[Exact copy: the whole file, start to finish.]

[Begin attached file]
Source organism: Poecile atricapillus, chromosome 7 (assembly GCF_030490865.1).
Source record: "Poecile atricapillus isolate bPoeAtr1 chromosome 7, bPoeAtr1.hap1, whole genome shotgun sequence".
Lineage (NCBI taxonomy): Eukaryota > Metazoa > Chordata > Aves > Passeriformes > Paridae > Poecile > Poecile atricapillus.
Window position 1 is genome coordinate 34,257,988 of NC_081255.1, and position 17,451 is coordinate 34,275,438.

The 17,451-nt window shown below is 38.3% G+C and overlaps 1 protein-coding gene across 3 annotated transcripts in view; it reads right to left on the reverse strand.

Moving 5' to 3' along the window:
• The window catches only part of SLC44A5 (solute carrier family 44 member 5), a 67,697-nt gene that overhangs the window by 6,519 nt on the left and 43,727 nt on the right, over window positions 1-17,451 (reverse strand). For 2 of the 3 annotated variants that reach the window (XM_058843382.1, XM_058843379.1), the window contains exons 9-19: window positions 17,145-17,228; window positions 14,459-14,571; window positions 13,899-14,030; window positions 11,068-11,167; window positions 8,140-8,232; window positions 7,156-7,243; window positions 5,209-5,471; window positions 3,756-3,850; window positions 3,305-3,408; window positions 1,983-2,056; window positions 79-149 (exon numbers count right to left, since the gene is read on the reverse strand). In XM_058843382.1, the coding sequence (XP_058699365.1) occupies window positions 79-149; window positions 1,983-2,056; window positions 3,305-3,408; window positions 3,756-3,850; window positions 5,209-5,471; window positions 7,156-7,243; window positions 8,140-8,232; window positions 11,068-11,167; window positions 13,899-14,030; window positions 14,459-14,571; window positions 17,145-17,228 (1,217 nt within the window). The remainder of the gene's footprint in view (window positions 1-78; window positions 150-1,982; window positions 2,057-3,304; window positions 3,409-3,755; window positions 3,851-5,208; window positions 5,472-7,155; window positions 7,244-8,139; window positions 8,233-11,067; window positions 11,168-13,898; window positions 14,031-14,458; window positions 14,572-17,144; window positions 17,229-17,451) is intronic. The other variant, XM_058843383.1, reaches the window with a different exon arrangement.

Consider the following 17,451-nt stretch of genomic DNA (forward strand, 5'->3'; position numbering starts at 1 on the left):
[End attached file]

Source organism: Poecile atricapillus, chromosome 7 (assembly GCF_030490865.1).
Source record: "Poecile atricapillus isolate bPoeAtr1 chromosome 7, bPoeAtr1.hap1, whole genome shotgun sequence".
Lineage (NCBI taxonomy): Eukaryota > Metazoa > Chordata > Aves > Passeriformes > Paridae > Poecile > Poecile atricapillus.
Window position 1 is genome coordinate 34,257,988 of NC_081255.1, and position 17,451 is coordinate 34,275,438.

The 17,451-nt window shown below is 38.3% G+C and overlaps 1 protein-coding gene across 3 annotated transcripts in view; it reads right to left on the reverse strand.

Moving 5' to 3' along the window:
• The window catches only part of SLC44A5 (solute carrier family 44 member 5), a 67,697-nt gene that overhangs the window by 6,519 nt on the left and 43,727 nt on the right, over window positions 1-17,451 (reverse strand). For 2 of the 3 annotated variants that reach the window (XM_058843382.1, XM_058843379.1), the window contains exons 9-19: window positions 17,145-17,228; window positions 14,459-14,571; window positions 13,899-14,030; window positions 11,068-11,167; window positions 8,140-8,232; window positions 7,156-7,243; window positions 5,209-5,471; window positions 3,756-3,850; window positions 3,305-3,408; window positions 1,983-2,056; window positions 79-149 (exon numbers count right to left, since the gene is read on the reverse strand). In XM_058843382.1, the coding sequence (XP_058699365.1) occupies window positions 79-149; window positions 1,983-2,056; window positions 3,305-3,408; window positions 3,756-3,850; window positions 5,209-5,471; window positions 7,156-7,243; window positions 8,140-8,232; window positions 11,068-11,167; window positions 13,899-14,030; window positions 14,459-14,571; window positions 17,145-17,228 (1,217 nt within the window). The remainder of the gene's footprint in view (window positions 1-78; window positions 150-1,982; window positions 2,057-3,304; window positions 3,409-3,755; window positions 3,851-5,208; window positions 5,472-7,155; window positions 7,244-8,139; window positions 8,233-11,067; window positions 11,168-13,898; window positions 14,031-14,458; window positions 14,572-17,144; window positions 17,229-17,451) is intronic. The other variant, XM_058843383.1, reaches the window with a different exon arrangement.

Consider the following 17,451-nt stretch of genomic DNA (forward strand, 5'->3'; position numbering starts at 1 on the left):